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CHICAGO (AP) — The Chicago Cubs are trying to do something that hasn’t happened in the lifetime of anyone born in the last 108 years: win a World Series.

Here, then, are some Cubs fans who are better known for what they do for a living than who they root for.


Chicago native Bob Newhart has been posing with the team’s signature “W’’ for win flag in pictures on his Twitter account during the playoffs.

So why remain a Cubs fan?

“I guess I’m not easily dissuaded,” Newhart said. “I used to say I’m a Cub fan in my stand up because it kind of prepared you for life, you knew you were ahead and you knew you were going to blow it somehow. That’s a lesson all Cub fans shared until this year.”

“I’m deathly afraid that it’s going to die with me because my grandchildren are Dodger fans,” he said. “I’ve got to leave it to somebody to continue the fight.”


Political commentator George Will can’t explain why he started rooting for the Cubs as a little boy.

“I grew up in Champaign, midway between Chicago and St. Louis,” he said. “My friends became Cardinals fans and grew up cheerful and liberal and I, for reasons I don’t understand, became a Cubs fan.”

Today, Will is certainly in a little better mood than Cardinals fans, whose team didn’t even make the playoffs. But not by much.

“I was at the Bartman game,” he said of the 2003 playoff game where a fan named Steve Bartman deflected a foul ball that seemed destined for Cubs’ outfielder Moises Alou’s glove just before the team — and its chances to reach the World Series for the first time since 1945 — disintegrated. “So I am always nervous.”


Actor Joe Mantegna, 68, is hoping his 101-year-old mother can see a Cubs win this year.

“It would be nice to see her celebrate a victory,” he said. “She was born in 1915 so the Cubs hadn’t won for six years when she was born.”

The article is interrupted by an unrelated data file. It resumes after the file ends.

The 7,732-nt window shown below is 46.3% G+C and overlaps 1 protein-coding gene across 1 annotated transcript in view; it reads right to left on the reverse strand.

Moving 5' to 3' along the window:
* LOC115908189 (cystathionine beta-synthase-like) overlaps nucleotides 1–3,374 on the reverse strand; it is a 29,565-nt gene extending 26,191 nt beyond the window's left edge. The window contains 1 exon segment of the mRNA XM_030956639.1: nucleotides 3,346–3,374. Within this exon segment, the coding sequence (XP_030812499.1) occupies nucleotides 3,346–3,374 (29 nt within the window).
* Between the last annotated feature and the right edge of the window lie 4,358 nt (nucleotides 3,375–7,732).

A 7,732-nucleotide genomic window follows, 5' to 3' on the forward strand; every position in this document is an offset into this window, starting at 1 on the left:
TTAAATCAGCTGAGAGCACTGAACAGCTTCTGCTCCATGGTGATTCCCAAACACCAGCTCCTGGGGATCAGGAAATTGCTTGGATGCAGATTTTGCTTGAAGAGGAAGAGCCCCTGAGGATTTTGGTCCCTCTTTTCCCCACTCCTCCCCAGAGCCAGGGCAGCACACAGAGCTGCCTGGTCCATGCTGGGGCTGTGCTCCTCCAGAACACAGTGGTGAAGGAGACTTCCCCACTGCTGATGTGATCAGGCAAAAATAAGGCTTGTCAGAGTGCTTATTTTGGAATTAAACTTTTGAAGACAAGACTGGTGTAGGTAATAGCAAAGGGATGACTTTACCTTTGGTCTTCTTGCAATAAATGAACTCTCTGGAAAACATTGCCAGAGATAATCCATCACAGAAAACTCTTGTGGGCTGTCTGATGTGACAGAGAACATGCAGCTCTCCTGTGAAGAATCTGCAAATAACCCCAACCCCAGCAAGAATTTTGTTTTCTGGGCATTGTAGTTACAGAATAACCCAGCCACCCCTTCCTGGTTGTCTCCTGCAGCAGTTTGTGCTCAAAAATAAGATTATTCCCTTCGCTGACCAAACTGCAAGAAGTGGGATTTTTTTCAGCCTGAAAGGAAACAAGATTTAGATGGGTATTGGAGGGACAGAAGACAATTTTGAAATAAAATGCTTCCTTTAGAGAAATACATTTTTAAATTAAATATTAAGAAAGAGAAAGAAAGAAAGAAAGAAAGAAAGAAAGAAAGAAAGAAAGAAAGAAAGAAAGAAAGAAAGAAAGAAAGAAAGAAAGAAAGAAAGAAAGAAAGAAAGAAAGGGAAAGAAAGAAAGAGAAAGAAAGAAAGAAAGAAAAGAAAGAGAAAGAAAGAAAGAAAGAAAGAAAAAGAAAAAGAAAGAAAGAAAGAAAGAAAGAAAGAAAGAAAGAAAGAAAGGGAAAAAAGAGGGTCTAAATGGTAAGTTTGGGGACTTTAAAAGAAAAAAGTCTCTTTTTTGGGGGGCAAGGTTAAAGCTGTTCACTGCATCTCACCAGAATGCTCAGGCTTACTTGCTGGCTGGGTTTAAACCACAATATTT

Mantegna, known for roles in “The Godfather: Part III” and on the TV series “Criminal Minds,” grew up in Chicago going to Cubs games. There’s even a black-and-white picture of him sitting in front of a television watching a Cubs game, he said.

“One summer I went to 10 games and they lost all 10,” he said. “I really thought I was the reason they were losing. That’s what Cub fever will do to you.”



“Parks and Recreation” star Nick Offerman , a Cubs fan born in Joliet, Illinois, appeared on “The Late Show” on Tuesday with host Stephen Colbert — also a Cubs fan.

The banter:

Colbert: “I’m a Cubs fan, you’re a Cubs fan ... how are you handling the stress?”

Offerman: ‘I have a compartmentalization system. When I auditioned for the role of ‘Ron Swanson’ (on Parks and Recreation) it took five months to get the job so for that five months I had to put that information in this drawer that’s not attached to emotion. So I know that something might happen in the coming weeks that would be very good for my baseball team, but I’m not attaching emotion to it.”

Colbert: “When do you attach the emotion to it? You’ve loved and lost is what you’re saying and now you’re afraid to feel?”

Offerman: “I suppose so. I’ve become inured to feeling.”



Novelist Sara Paretsky traces her devotion to the Cubs to the day she heard about a young man who had shoveled the sidewalk in front of the home of a woman and her mother — a man who turned out to be the Cubs first baseman at the time, Bill Buckner. The way Paretsky, a casual Cubs fan at the time, figured it, any team that had a player who helped a couple of women for no other reason than to be neighborly deserved her devotion.

Now as the team that won more games than any other in the majors is in a position to reach the World Series for the first time since Harry Truman was president, Paretsky is, of course, distraught.

“I thought I had protected myself emotionally, but I realized this morning I am already in mourning,” she said Wednesday, the day after the Cubs were shut out for the second straight game in the NL Championship Series.


Follow Caryn Rousseau on Twitter at


This story has been corrected to Detroit Tigers in the sixth paragraph.